"I moved to Toronto, Canada, in 1967, my most successful assignment being The Day Tuk Became a Hunter and Other Eskimo Stories. I returned to London in 1968, and worked for the BBC on the children's programmes Play School and Jackanory, and did freelance work. I immigrated to Australia in 1972. After living in Sydney for six months, I settled in Wollowgong. I married a primary school teacher, Ron Johnston, and had two children, Mark and Sally." Selling water colour pictures inspired by her favorite book, The Wind in the Willows, through art shows and galleries was the step that took Jones to her renewed career as a children's book illustrator.

Biographical and Critical Sources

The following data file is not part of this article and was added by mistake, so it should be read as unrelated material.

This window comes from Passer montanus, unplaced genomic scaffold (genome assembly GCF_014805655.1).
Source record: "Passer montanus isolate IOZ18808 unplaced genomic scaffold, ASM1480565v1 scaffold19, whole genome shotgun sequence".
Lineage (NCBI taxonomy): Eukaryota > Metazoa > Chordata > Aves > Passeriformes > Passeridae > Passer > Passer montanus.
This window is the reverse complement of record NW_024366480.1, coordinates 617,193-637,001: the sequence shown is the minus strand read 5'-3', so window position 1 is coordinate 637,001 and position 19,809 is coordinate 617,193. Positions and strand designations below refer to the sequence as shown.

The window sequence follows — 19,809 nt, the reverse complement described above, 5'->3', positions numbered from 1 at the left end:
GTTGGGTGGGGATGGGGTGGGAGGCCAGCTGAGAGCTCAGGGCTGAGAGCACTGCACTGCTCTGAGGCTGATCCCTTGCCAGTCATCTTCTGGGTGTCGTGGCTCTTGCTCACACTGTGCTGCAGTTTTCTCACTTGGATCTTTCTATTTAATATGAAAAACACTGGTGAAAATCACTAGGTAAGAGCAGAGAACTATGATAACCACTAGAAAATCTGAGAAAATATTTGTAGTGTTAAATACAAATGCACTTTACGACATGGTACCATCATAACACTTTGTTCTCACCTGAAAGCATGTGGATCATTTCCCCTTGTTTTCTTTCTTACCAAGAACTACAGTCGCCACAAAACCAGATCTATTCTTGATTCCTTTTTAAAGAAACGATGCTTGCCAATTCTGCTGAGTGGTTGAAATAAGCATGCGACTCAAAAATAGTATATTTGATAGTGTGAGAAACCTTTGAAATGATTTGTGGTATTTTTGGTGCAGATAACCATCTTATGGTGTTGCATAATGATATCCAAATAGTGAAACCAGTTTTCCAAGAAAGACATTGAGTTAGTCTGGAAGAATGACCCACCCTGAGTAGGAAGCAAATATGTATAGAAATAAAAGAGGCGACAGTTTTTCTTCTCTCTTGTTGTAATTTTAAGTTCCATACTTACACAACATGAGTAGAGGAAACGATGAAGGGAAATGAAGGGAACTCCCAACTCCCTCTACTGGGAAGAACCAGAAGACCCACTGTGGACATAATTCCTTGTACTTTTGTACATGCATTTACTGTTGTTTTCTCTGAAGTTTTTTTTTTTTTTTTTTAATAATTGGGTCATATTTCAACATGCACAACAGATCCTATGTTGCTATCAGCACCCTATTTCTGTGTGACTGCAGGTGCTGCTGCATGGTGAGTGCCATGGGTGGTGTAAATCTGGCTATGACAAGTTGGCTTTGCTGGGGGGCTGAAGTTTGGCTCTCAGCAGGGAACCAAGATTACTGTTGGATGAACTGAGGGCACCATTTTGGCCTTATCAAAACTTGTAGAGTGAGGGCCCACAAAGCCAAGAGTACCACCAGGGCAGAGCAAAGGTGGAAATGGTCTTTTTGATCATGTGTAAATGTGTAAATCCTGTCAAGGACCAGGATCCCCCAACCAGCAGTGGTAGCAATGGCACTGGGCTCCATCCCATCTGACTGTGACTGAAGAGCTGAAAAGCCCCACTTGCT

PERIODICALS

Booklist, December 15, 1994, Annie Ayers, review of The Cat Sat on the Mat, p. 756; April 15, 1995, Mary Harris Veeder, review of Town Mouse, Country Mouse, p. 1506; September 1, 1996, Kay Weisman, review of The Hare and the Tortoise, p. 139; October 15, 1999, Marta Segal, review of What's the Time, Mr. Wolf?, p. 454; February 15, 2002, Hazel Rochman, review of The Gingerbread Man, p. 1017.

Kirkus Reviews, February 15, 2002, review of The Gingerbread Man, p. 259.

Publishers Weekly, March 27, 1995, review of Town Mouse, Country Mouse, p. 85; October 4, 1999, review of What's the Time, Mr. Wolf?, p. 74; January 21, 2002, review of The Gingergread Man, p. 90.

School Library Journal, June, 1992, Rachel Fox, review of Hickory Dickory Dock, p. 94; October, 1994, Heide Piehler, review of The Cat Sat on the Mat, p. 86; June, 1994, Denise Anton Wright, review of Town Mouse, Country Mouse, p. 102; September, 1996, Heide Piehler, review of The Hare and the Tortoise, p. 198; November, 1997, Karen James, review of The Lion and the Mouse, p. 85; December, 1999, Amy Lilien-Harper, review of What's the Time, Mr. Wolf?, p. 100; April, 2002, Judith Constantinides, review of The Gingerbread Man, p. 134.*